Civic Si coupe: 36.5 in.

Civic Si sedan: 37.5 in.

Civic Type R: 39.3 in.

Civic Sport: 39.3 in. 

Thanks for that!

GCrites80s
GCrites80s Reader
5/1/19 9:46 a.m.

I swear, they put sunroofs in everything now just to try to talk people into crossovers.

Lof8
Lof8 Dork
5/1/19 10:53 a.m.

Looks fun!  I've done a couple at PBIR and am looking forward to Daytona Friday.  I think TNiA is my favorite way to get on track - very laid back and stress free.

Those Gambler 500 guys are really getting great use out of their Mazda.  They won their class at a recent rallyx at the FIRM and here they are at the Gambler!

BoxheadTim
BoxheadTim MegaDork
5/3/19 8:56 a.m.

How heavy is the clutch on these? I’m kinda tempted to drop by a Honda dealer on the way home from work and check one out. 

docwyte
docwyte UltraDork
5/3/19 9:41 a.m.

I just can't get over how fugly these are

Snrub
Snrub HalfDork
5/3/19 11:24 a.m.

As time passes, I think the objectionable parts of the style of these cars are dulling in my eyes. I think the paint color is great. I think the Si make all kinds of sense. Honda deserves praise for including the LSD too.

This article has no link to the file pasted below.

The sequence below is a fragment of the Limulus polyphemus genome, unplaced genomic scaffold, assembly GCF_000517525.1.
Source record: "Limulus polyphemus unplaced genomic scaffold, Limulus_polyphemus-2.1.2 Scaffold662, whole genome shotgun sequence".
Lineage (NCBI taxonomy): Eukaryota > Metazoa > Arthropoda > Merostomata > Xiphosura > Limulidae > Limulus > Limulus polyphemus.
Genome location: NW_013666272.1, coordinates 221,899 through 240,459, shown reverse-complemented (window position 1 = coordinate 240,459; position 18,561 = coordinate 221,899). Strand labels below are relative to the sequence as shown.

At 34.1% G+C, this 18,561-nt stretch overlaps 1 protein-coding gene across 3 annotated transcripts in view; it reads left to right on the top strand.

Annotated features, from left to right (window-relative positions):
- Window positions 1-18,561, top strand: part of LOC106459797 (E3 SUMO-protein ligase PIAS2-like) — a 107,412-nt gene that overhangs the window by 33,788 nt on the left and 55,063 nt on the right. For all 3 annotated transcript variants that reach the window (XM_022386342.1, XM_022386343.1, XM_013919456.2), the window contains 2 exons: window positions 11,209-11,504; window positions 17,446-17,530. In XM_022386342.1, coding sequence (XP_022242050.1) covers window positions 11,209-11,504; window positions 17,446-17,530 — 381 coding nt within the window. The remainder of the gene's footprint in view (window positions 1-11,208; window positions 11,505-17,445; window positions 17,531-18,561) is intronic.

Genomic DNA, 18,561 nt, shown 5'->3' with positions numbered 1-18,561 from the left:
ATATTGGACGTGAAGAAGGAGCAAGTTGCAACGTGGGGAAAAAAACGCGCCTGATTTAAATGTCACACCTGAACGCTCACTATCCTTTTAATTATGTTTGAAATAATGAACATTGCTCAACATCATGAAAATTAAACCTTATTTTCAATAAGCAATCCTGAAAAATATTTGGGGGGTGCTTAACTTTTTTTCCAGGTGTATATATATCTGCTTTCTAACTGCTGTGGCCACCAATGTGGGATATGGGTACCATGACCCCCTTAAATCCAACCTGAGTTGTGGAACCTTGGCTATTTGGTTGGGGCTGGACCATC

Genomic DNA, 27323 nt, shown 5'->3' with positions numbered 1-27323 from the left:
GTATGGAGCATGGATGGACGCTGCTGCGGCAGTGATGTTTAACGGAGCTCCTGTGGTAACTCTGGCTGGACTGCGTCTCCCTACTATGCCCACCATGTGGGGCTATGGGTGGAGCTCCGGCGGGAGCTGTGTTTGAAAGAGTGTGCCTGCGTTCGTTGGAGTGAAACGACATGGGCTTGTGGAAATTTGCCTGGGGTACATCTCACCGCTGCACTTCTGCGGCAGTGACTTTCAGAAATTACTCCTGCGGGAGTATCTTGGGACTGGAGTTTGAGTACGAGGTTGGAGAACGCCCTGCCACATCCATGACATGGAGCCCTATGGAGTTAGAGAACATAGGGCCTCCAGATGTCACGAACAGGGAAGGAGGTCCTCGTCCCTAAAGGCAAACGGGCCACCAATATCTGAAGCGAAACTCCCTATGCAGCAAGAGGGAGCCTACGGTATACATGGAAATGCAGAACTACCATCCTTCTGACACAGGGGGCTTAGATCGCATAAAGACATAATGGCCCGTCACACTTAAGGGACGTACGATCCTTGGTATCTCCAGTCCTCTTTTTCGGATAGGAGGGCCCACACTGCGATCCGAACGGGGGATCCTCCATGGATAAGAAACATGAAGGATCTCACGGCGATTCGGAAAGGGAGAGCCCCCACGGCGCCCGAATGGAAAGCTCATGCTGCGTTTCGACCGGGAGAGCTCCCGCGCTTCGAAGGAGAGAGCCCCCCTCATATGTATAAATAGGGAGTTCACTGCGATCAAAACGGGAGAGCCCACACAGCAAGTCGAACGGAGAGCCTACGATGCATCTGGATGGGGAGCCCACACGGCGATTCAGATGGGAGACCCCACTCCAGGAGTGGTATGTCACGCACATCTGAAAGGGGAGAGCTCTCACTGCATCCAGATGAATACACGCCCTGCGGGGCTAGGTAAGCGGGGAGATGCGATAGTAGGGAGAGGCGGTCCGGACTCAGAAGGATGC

My biggest concern would be the gas in the oil engine issues reported with the 1.5L. Apparently the oil level can rise at a shocking rate as gas contaminates the oil. Do some googling/reading, it's kind of crazy. Some people receive a CEL when the oil hits 25% gas!! Honda's recall claims it's a cold weather warm up tune issue, only impacting people in the north. Honda was slow acknowledging what sounds like rather significant issue and they seem to have little to no concerns about the long term impact of the issue. I can't help but wonder if these are no longer the "good for 300k+ mile" engines Honda has been known for.

GCrites80s
GCrites80s Reader
5/3/19 1:17 p.m.

I lucked out by getting the 2.0 NA model (LX and EX only I think). I didn't know about the 1.5s oil issues at the time; I just wanted to save gas and didn't think I could stay out of the boost.